Take this, interweb shoppers: brick-and-mortar outdoor shops are thriving in Vermont.
In January, Vermont TrailWear (a sibling to Burlington’s Ski Rack and Patagonia) moved to Waterbury Center on Route 100.
In March, Governor Phil Scott cut the ribbon for Bicycle Express’s clean new space on Route 2 in Waterbury, not far from the growing Perry Hill network of mountain bike trails. Later that month, Outdoor Gear Exchange put the finishing touches on its 4,000-sq.-ft.expansion into the space formerly occupied by Panera.
It is a sign of good times that a shop that got its start selling used sporting gear on consignment now owns one of the prime pieces of real estate on Church Street— and replaced a chain restaurant.
“This let us move bikes upstairs and display a lot of the new lines we’ve picked up, such as North Face” said OGE’s Ethan Garceau as he helped steer people through the doors of an event OGE hosted in April, a talk by Conrad Anker, at Main Street Landing. That event sold out. And an event OGE held earlier in the year, a talk on backcountry skiing and Vermont huts, drew more than 150 people to the store.
Outdoor retailers are more than just places to buy things. Thanks to local shops such as OGE, SkiRack and Umiak, we’ve ridden Tuesday night rides, gone to running shoe fit clinics, tested SUPS and come to know and trust our local shop rats. Who else truly knows how we ski and what kinds of running shoes will fit our gnarly, bunioned feet? These are nuts that online retail has yet to fully crack.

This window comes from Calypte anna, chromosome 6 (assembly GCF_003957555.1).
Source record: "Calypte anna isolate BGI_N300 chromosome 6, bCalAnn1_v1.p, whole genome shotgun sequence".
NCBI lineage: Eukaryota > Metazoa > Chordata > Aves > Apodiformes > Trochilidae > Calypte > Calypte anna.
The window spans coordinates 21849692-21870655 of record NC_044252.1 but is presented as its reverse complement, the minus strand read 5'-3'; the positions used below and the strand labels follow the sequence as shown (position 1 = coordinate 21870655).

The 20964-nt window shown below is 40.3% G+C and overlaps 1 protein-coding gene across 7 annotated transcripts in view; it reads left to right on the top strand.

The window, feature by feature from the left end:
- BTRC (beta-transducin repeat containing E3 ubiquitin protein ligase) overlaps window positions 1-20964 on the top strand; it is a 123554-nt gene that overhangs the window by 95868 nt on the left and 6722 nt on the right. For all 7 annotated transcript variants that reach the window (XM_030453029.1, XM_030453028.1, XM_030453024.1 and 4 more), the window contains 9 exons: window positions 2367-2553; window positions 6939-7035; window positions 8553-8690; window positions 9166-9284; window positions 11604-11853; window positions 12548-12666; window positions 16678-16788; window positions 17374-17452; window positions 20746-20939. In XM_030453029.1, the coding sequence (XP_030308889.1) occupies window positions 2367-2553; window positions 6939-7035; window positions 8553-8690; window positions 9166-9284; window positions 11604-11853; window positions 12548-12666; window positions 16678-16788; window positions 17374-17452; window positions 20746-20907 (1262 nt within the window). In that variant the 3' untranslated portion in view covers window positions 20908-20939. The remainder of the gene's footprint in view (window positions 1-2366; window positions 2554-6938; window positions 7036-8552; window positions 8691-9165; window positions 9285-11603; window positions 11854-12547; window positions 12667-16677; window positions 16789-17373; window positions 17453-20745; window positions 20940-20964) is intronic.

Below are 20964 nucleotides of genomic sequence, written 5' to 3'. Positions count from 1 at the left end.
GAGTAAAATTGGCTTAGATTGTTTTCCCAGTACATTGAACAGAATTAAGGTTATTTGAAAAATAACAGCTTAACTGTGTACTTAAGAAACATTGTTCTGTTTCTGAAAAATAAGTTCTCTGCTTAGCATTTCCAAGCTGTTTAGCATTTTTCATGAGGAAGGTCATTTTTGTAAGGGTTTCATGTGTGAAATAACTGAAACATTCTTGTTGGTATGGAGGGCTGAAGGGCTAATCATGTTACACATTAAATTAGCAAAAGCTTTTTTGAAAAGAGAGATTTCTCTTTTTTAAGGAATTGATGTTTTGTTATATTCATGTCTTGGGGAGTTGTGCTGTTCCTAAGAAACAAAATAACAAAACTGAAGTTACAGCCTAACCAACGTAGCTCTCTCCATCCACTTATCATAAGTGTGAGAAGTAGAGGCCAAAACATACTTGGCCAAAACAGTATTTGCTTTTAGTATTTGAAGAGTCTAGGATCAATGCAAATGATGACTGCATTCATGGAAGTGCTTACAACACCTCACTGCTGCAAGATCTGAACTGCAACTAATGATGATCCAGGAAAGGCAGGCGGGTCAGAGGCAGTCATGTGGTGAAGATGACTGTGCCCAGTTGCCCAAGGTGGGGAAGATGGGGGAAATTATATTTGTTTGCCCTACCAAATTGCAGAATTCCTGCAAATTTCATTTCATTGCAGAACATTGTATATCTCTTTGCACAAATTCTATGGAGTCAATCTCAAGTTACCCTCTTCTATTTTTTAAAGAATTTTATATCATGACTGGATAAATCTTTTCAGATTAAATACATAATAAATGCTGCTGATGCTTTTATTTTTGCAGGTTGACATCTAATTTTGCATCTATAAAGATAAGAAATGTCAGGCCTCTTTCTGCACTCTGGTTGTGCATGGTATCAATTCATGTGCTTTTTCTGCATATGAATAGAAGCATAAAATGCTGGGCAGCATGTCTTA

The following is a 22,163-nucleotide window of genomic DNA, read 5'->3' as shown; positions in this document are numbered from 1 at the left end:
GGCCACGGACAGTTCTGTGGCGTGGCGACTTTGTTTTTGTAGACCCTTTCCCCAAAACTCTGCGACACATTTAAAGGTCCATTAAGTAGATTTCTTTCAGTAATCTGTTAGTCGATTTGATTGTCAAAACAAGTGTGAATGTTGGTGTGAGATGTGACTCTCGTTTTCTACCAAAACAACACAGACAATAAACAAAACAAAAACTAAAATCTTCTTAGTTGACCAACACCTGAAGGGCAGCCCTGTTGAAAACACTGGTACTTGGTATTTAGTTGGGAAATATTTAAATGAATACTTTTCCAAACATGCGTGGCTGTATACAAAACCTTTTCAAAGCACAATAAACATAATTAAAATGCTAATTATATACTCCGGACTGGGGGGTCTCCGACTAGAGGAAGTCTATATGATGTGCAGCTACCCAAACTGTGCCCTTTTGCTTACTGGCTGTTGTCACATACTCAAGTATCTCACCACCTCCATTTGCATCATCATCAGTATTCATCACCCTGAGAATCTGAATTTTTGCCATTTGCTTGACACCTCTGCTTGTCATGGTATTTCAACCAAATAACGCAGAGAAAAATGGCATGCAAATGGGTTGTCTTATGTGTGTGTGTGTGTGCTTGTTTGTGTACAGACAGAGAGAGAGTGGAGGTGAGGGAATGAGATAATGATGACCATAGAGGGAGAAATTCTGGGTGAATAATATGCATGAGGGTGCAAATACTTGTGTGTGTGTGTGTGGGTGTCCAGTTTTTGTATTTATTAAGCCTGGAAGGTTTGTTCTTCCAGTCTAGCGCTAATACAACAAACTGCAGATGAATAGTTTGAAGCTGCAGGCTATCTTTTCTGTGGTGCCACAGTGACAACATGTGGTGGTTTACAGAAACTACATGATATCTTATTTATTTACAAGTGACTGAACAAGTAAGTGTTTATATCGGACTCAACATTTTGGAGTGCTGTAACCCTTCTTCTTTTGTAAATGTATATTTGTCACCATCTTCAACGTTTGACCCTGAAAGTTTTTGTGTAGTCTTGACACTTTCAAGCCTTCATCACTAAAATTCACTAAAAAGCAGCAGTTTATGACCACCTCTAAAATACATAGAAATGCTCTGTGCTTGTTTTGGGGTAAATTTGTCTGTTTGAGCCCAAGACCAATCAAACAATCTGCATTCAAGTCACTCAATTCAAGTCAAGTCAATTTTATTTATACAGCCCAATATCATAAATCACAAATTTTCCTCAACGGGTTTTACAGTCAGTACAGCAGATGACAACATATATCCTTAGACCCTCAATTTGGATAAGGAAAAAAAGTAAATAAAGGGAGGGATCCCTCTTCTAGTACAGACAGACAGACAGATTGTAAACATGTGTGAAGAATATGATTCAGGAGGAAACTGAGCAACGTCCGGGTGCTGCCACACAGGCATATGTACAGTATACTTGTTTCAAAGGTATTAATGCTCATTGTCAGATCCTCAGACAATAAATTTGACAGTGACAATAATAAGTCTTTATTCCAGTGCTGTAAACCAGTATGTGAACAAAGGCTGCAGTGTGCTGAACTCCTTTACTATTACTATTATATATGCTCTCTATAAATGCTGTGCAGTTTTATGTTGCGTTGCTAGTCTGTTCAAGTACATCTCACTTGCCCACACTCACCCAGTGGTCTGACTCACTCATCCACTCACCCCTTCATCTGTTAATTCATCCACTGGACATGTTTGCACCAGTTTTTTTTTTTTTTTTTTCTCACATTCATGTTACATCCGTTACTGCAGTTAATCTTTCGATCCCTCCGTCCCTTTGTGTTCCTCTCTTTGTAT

Even more importantly, these shops are hubs in our communities, hosting events such as the Anker talk. As part of its commitment to the Vermont Outdoor Recreation Economic Collaborative, OGE is donating camping loaner camping gear that will be available at five state parks this summer. And since 2013, it’s also given away annual grants to organizations to help improve outdoor recreation (see p. TK).
Last fall, when Onion River Sports and its sister store, The Shoe Horn announced they were closing, it sent a shockwave through the central Vermont sports community. The good news, Onion River and The Shoe Horn are now back, managed respectively by former manager Kip Roberts and his wife Jen and Bobbie Roehm (formerly of The Skier Shop in Stowe).
In June, Nate Freund, owner of Sushi Yoshi (with restaurants in Stowe and Killington) teamed up with Ryan Thibault, of MBTVT to launch Ranch Camp in Stowe.
Yes, it’s a bike shop. But it’s also a hangout. Located just off the Cady Hill trails, it’s a place where you can true your wheels and fill your tummy. The shop doubles as a bike-up beer and burrito joint, serving local craft brews and healthy burritos via a take-out window with tables and chairs on the patio outside. “We’re essentially building a base lodge for cyclists, an all-inclusive, one-stop-shop to visit before and after your rides. This is a place where everyone can feel welcome,” says general manager Evan Chismark.
And that’s reason enough to shop local.
– Lisa Lynn, Editor